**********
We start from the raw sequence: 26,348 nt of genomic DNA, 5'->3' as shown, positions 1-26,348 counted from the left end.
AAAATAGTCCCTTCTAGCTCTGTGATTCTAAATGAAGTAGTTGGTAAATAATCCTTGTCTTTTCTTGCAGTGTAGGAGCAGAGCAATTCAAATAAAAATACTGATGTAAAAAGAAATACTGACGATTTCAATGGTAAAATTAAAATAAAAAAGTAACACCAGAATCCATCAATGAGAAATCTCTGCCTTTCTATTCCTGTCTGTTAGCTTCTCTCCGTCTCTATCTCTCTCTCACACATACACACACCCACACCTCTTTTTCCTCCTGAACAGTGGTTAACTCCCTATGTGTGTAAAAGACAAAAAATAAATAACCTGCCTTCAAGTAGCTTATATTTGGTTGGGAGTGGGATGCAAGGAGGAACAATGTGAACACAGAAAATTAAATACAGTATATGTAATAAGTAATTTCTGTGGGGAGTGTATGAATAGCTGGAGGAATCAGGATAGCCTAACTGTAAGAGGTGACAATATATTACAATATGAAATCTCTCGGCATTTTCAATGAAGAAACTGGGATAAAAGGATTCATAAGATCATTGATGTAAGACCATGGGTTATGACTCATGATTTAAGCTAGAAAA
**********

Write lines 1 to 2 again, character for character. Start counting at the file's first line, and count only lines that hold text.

We start from the raw sequence: 26,348 nt of genomic DNA, 5'->3' as shown, positions 1-26,348 counted from the left end.
AAAATAGTCCCTTCTAGCTCTGTGATTCTAAATGAAGTAGTTGGTAAATAATCCTTGTCTTTTCTTGCAGTGTAGGAGCAGAGCAATTCAAATAAAAATACTGATGTAAAAAGAAATACTGACGATTTCAATGGTAAAATTAAAATAAAAAAGTAACACCAGAATCCATCAATGAGAAATCTCTGCCTTTCTATTCCTGTCTGTTAGCTTCTCTCCGTCTCTATCTCTCTCTCACACATACACACACCCACACCTCTTTTTCCTCCTGAACAGTGGTTAACTCCCTATGTGTGTAAAAGACAAAAAATAAATAACCTGCCTTCAAGTAGCTTATATTTGGTTGGGAGTGGGATGCAAGGAGGAACAATGTGAACACAGAAAATTAAATACAGTATATGTAATAAGTAATTTCTGTGGGGAGTGTATGAATAGCTGGAGGAATCAGGATAGCCTAACTGTAAGAGGTGACAATATATTACAATATGAAATCTCTCGGCATTTTCAATGAAGAAACTGGGATAAAAGGATTCATAAGATCATTGATGTAAGACCATGGGTTATGACTCATGATTTAAGCTAGAAAA